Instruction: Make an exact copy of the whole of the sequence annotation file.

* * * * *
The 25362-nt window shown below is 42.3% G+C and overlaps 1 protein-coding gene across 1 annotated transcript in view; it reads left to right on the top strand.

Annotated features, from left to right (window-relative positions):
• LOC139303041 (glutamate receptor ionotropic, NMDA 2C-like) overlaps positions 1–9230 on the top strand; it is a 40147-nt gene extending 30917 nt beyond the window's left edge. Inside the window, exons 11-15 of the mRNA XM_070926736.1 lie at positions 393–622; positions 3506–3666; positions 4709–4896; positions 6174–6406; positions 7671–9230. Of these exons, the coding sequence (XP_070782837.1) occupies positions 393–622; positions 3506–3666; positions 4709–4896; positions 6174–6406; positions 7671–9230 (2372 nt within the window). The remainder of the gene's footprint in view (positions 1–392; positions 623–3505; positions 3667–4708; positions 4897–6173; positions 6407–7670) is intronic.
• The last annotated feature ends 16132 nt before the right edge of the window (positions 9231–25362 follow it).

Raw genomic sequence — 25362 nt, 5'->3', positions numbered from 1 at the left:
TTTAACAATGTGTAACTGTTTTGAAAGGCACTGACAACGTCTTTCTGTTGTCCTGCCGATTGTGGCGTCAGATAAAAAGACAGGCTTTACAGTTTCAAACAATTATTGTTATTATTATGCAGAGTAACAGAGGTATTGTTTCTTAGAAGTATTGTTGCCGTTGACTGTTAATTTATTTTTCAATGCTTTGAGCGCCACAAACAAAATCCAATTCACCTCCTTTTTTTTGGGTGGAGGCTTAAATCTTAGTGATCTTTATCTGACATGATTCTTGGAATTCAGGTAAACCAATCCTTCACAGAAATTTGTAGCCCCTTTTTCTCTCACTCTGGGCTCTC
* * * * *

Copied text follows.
The 25362-nt window shown below is 42.3% G+C and overlaps 1 protein-coding gene across 1 annotated transcript in view; it reads left to right on the top strand.

Annotated features, from left to right (window-relative positions):
• LOC139303041 (glutamate receptor ionotropic, NMDA 2C-like) overlaps positions 1–9230 on the top strand; it is a 40147-nt gene extending 30917 nt beyond the window's left edge. Inside the window, exons 11-15 of the mRNA XM_070926736.1 lie at positions 393–622; positions 3506–3666; positions 4709–4896; positions 6174–6406; positions 7671–9230. Of these exons, the coding sequence (XP_070782837.1) occupies positions 393–622; positions 3506–3666; positions 4709–4896; positions 6174–6406; positions 7671–9230 (2372 nt within the window). The remainder of the gene's footprint in view (positions 1–392; positions 623–3505; positions 3667–4708; positions 4897–6173; positions 6407–7670) is intronic.
• The last annotated feature ends 16132 nt before the right edge of the window (positions 9231–25362 follow it).

Raw genomic sequence — 25362 nt, 5'->3', positions numbered from 1 at the left:
TTTAACAATGTGTAACTGTTTTGAAAGGCACTGACAACGTCTTTCTGTTGTCCTGCCGATTGTGGCGTCAGATAAAAAGACAGGCTTTACAGTTTCAAACAATTATTGTTATTATTATGCAGAGTAACAGAGGTATTGTTTCTTAGAAGTATTGTTGCCGTTGACTGTTAATTTATTTTTCAATGCTTTGAGCGCCACAAACAAAATCCAATTCACCTCCTTTTTTTTGGGTGGAGGCTTAAATCTTAGTGATCTTTATCTGACATGATTCTTGGAATTCAGGTAAACCAATCCTTCACAGAAATTTGTAGCCCCTTTTTCTCTCACTCTGGGCTCTC